It has taken years, but Japanese transport officials appear to have their first chance of forcing the US into a renegotiation of the 43-year-old bilateral over beyond rights from Kansai/Osaka.

Japan has long complained that US airlines have unfair competitive advantages over Japanese carriers as a result of the 1952 bilateral that was forced on a country still recovering from defeat in World War II. Incumbent carriers and, now, their successors - Northwest Airlines, United Airlines and FedEx - control a majority of the transpacific and intra-Asian traffic with the US' nearly unlimited fifth freedom rights beyond Tokyo and, theoretically, Osaka.

It is the latter gateway to Japan and the rest of Asia that has given Japanese Ministry of Transport officials a new lever. For a year, United and FedEx have complained that permission to establish services beyond the new Osaka/Kansai airport have been thwarted because of bureaucratic meddling by the MOT. FedEx has wanted to establish new services beyond Osaka to Kuala Lumpur, Sebu and Subic Bay in the Philippines, where its new hub is scheduled to go on line 1 May. United wants to fly Osaka-Seoul from July.

The problem is that, traditionally, US incumbents in Japan have filed service increase proposals with Japan's Ministry of Foreign Affairs. This 'diplomatic' channel has been accepted by Japan, except when a US carrier wants to establish a new service. In that instance, a filing with MOT is required.

Though the US disagreed with this latter requirement, incumbents Northwest and United have generally complied, even though an MOT filing excludes a usual MOFA understanding that the new service would go uncontested for at least six months. 'We have always said that we don't have to file with MOT,' says one US transportation official. 'But we did it under protest, and if "they" tried to cut a service, we would consider it a violation.'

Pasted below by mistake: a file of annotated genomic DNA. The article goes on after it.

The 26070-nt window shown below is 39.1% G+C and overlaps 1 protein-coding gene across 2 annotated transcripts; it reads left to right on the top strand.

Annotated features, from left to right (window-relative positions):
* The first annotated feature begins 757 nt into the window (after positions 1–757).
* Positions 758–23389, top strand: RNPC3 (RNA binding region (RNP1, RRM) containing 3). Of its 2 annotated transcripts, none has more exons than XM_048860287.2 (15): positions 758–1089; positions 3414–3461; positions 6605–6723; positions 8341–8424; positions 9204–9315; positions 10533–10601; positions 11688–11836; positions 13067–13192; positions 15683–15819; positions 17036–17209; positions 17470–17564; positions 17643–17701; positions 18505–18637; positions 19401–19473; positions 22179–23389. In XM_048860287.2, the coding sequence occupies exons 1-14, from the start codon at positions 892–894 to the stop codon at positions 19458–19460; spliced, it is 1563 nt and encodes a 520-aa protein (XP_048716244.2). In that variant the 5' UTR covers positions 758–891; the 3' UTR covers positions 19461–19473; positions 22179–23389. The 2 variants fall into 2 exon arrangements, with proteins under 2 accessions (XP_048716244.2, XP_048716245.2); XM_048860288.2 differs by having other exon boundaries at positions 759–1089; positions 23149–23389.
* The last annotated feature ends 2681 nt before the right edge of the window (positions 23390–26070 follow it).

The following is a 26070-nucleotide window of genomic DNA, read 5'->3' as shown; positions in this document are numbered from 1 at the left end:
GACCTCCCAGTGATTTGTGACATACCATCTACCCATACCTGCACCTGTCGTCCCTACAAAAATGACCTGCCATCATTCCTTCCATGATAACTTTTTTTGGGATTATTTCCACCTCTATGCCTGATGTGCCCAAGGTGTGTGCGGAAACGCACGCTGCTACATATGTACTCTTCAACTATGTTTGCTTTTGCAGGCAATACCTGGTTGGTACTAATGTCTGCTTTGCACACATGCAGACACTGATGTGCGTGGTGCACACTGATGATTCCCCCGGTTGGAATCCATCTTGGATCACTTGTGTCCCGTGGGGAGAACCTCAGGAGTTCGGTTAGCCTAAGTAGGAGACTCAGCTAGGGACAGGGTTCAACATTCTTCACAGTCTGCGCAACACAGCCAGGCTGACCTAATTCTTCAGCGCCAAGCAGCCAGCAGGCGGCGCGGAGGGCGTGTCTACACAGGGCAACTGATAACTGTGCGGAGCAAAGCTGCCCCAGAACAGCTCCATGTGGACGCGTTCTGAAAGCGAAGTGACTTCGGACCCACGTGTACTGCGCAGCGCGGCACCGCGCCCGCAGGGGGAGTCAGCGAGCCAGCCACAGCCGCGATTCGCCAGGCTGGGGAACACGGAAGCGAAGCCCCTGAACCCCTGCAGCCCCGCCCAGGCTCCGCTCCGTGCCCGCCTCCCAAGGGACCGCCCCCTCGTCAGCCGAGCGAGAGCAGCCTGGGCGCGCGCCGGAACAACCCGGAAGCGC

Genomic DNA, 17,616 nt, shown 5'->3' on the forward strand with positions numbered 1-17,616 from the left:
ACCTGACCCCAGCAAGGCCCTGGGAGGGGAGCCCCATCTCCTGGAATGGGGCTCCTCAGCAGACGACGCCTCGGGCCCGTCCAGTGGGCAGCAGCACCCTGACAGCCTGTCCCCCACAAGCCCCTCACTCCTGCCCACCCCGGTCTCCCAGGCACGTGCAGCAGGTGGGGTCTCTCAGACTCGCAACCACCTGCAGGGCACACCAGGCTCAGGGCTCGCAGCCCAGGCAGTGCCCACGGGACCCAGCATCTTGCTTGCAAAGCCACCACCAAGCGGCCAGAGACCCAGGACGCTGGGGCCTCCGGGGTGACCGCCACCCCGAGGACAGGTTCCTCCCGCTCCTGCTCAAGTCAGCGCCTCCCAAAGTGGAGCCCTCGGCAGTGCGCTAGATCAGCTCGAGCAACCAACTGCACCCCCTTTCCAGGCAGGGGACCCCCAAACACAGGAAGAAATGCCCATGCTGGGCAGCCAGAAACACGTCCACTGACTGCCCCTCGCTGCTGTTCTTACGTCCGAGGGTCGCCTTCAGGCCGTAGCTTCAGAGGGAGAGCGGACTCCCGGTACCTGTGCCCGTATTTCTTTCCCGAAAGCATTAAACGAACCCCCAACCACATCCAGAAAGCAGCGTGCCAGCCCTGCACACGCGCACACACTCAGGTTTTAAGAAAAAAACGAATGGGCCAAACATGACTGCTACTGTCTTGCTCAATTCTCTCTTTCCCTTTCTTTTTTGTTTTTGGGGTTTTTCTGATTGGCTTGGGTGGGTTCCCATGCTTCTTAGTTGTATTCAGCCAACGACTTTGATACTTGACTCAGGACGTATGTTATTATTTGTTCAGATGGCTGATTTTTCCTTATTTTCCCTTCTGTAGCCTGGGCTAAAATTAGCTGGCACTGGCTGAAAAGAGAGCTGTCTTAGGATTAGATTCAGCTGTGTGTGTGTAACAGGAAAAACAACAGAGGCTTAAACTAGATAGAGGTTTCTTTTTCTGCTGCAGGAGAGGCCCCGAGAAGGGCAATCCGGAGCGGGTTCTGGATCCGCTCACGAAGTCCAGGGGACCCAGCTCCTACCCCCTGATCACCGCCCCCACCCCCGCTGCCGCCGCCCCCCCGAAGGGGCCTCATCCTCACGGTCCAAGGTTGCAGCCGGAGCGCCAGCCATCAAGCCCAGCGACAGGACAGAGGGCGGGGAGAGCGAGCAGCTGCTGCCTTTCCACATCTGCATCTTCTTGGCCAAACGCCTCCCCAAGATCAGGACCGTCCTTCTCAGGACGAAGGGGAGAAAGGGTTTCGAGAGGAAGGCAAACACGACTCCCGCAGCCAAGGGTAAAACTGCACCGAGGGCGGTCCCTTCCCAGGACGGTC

All was fine until FedEx recently changed its filing policy for new services, which, since entering the market in 1990, had ignored the MOT. The carrier, which was keen to ensure the potentially lucrative Kansai-Subic Bay service would be running by May, were concerned that the Japanese were dragging their heels on approving its summer schedule. So in mid-April FedEx, which is also involved in a dispute with Beijing over its newly-acquired routes into China (see p16), caved in and filed with the MOT.

This move appears to have given Japan the bargaining chip it has been looking for to give substance to its position, built up over the past year, that it will only approve new services if the US agrees to new negotiations. Sources say Japan is bundling United's request for new passenger services and FedEx's cargo proposal together and is planning to 'Sendai them', or sit on them, much as the US did for a year with a Japan Airlines' proposal to serve Sendai-Honolulu.

The US is being forced into negotiations it has been dreading, though transportation officials now talk of an 'unalterable inevitability' about the process. 'Once this starts, it's going to be another UK in that the carriers will go to war against each other besides against another country,' says one US negotiator.

This refers to airlines that want access to the Japanese market like American Airlines and Delta Air Lines, which also want to ratchet back the incumbents' rights for competitive reasons. American has turned in 'shadow' filings, requesting services to Osaka from five points in the US to add pressure to any talks.

Japan has skillfully wedged the US into this uncomfortable position. If it is successful, it may try a number of ways to limit US growth in the region, perhaps by resurrecting a proposal for independent arbitration which was raised in 1993, when the two last met. US officials vow not to negotiate any existing rights, and some have threatened Japan with sanctions. A Japanese airline executive seems unconcerned: 'United and Northwest would be hurt, so we are not fearful.'

Source: Airline Business